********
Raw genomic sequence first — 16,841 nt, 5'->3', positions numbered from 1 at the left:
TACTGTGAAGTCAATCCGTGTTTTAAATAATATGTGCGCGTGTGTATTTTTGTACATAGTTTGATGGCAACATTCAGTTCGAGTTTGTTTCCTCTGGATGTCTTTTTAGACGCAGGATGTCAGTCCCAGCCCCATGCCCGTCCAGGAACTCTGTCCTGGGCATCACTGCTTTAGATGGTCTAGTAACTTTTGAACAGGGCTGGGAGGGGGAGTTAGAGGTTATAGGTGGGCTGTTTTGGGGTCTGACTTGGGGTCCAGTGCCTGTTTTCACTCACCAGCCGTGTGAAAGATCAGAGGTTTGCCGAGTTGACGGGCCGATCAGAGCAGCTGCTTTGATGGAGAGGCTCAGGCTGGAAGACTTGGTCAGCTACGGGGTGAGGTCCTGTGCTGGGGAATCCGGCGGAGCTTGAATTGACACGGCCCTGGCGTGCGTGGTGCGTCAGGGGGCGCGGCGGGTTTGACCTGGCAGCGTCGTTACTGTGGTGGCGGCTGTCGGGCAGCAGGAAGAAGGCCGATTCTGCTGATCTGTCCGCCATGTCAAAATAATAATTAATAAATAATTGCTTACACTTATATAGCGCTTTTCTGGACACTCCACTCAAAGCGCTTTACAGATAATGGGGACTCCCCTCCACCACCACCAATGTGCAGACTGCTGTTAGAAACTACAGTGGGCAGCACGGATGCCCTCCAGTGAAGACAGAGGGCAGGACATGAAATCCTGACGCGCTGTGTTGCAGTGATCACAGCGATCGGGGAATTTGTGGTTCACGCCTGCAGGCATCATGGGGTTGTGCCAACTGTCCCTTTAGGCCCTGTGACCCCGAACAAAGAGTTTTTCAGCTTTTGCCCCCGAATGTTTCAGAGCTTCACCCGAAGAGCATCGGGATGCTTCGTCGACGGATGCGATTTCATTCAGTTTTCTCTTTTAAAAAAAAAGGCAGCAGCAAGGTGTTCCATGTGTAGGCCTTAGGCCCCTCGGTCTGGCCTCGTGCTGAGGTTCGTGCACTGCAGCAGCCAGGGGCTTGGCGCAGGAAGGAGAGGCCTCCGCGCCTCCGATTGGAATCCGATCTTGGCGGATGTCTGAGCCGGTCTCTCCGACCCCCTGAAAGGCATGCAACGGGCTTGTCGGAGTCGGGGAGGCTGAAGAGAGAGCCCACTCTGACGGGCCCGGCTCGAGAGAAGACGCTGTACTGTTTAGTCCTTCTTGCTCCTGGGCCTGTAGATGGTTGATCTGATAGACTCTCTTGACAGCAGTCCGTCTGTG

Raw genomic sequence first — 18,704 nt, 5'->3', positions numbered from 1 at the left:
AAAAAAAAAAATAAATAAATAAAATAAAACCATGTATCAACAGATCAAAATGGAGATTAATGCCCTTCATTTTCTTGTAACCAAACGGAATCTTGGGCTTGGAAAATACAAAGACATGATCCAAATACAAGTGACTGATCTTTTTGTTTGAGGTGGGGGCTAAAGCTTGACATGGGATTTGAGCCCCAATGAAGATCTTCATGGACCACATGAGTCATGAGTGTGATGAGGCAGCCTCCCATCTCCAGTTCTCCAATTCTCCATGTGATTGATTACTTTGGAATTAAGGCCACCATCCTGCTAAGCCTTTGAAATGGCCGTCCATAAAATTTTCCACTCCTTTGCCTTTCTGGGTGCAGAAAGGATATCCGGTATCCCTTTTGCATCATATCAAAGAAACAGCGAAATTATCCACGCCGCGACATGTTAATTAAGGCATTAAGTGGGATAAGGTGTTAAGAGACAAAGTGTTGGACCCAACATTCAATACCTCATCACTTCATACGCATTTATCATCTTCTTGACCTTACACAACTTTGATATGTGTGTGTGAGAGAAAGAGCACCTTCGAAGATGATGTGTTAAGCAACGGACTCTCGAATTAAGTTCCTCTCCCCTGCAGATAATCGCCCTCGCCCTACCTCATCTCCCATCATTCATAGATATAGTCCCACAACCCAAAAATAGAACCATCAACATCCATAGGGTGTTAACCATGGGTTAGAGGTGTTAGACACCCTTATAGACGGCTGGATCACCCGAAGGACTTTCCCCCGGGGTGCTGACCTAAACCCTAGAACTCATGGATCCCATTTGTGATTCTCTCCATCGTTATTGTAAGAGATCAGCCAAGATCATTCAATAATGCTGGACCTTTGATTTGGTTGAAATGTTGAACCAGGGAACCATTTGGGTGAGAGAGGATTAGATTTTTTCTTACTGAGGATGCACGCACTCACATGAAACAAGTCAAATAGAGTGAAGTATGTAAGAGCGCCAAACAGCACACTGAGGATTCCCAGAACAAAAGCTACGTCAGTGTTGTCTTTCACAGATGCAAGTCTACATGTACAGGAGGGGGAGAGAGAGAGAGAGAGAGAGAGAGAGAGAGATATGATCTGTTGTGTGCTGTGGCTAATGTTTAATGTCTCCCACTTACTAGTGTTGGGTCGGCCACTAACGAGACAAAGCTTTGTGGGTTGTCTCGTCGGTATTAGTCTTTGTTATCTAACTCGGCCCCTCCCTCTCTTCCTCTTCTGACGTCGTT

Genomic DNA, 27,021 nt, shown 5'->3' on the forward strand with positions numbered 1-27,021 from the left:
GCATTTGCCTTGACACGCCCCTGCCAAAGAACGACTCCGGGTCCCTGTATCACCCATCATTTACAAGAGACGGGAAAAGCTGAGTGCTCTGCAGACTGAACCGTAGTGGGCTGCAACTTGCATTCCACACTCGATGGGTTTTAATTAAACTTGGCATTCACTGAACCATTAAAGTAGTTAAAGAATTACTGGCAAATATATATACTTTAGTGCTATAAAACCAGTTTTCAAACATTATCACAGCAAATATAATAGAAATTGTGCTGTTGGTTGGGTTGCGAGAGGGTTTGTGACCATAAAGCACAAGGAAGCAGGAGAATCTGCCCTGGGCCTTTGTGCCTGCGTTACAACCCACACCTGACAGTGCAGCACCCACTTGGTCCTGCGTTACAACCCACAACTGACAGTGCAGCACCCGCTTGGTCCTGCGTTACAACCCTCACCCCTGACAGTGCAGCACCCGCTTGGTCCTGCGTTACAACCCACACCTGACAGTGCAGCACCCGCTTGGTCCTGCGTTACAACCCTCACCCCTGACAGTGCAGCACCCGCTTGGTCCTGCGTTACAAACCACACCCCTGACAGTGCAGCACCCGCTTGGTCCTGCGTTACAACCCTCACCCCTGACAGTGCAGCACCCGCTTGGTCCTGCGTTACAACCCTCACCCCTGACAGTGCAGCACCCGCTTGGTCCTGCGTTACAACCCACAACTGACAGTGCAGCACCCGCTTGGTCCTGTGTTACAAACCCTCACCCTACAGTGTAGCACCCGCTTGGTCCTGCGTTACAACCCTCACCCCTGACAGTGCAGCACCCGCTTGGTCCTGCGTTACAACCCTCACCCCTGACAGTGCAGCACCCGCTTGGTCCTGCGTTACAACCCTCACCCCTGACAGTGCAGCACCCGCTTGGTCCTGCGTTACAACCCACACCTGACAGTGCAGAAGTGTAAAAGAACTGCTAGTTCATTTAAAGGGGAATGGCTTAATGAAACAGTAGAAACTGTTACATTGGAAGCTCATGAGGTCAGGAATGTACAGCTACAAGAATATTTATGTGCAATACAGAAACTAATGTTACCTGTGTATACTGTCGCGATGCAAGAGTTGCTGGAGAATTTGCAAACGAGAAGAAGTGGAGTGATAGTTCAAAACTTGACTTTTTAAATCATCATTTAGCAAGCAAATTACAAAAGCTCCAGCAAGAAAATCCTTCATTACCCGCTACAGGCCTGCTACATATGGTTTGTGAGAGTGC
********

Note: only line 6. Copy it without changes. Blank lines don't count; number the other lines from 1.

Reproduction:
GCATTTGCCTTGACACGCCCCTGCCAAAGAACGACTCCGGGTCCCTGTATCACCCATCATTTACAAGAGACGGGAAAAGCTGAGTGCTCTGCAGACTGAACCGTAGTGGGCTGCAACTTGCATTCCACACTCGATGGGTTTTAATTAAACTTGGCATTCACTGAACCATTAAAGTAGTTAAAGAATTACTGGCAAATATATATACTTTAGTGCTATAAAACCAGTTTTCAAACATTATCACAGCAAATATAATAGAAATTGTGCTGTTGGTTGGGTTGCGAGAGGGTTTGTGACCATAAAGCACAAGGAAGCAGGAGAATCTGCCCTGGGCCTTTGTGCCTGCGTTACAACCCACACCTGACAGTGCAGCACCCACTTGGTCCTGCGTTACAACCCACAACTGACAGTGCAGCACCCGCTTGGTCCTGCGTTACAACCCTCACCCCTGACAGTGCAGCACCCGCTTGGTCCTGCGTTACAACCCACACCTGACAGTGCAGCACCCGCTTGGTCCTGCGTTACAACCCTCACCCCTGACAGTGCAGCACCCGCTTGGTCCTGCGTTACAAACCACACCCCTGACAGTGCAGCACCCGCTTGGTCCTGCGTTACAACCCTCACCCCTGACAGTGCAGCACCCGCTTGGTCCTGCGTTACAACCCTCACCCCTGACAGTGCAGCACCCGCTTGGTCCTGCGTTACAACCCACAACTGACAGTGCAGCACCCGCTTGGTCCTGTGTTACAAACCCTCACCCTACAGTGTAGCACCCGCTTGGTCCTGCGTTACAACCCTCACCCCTGACAGTGCAGCACCCGCTTGGTCCTGCGTTACAACCCTCACCCCTGACAGTGCAGCACCCGCTTGGTCCTGCGTTACAACCCTCACCCCTGACAGTGCAGCACCCGCTTGGTCCTGCGTTACAACCCACACCTGACAGTGCAGAAGTGTAAAAGAACTGCTAGTTCATTTAAAGGGGAATGGCTTAATGAAACAGTAGAAACTGTTACATTGGAAGCTCATGAGGTCAGGAATGTACAGCTACAAGAATATTTATGTGCAATACAGAAACTAATGTTACCTGTGTATACTGTCGCGATGCAAGAGTTGCTGGAGAATTTGCAAACGAGAAGAAGTGGAGTGATAGTTCAAAACTTGACTTTTTAAATCATCATTTAGCAAGCAAATTACAAAAGCTCCAGCAAGAAAATCCTTCATTACCCGCTACAGGCCTGCTACATATGGTTTGTGAGAGTGC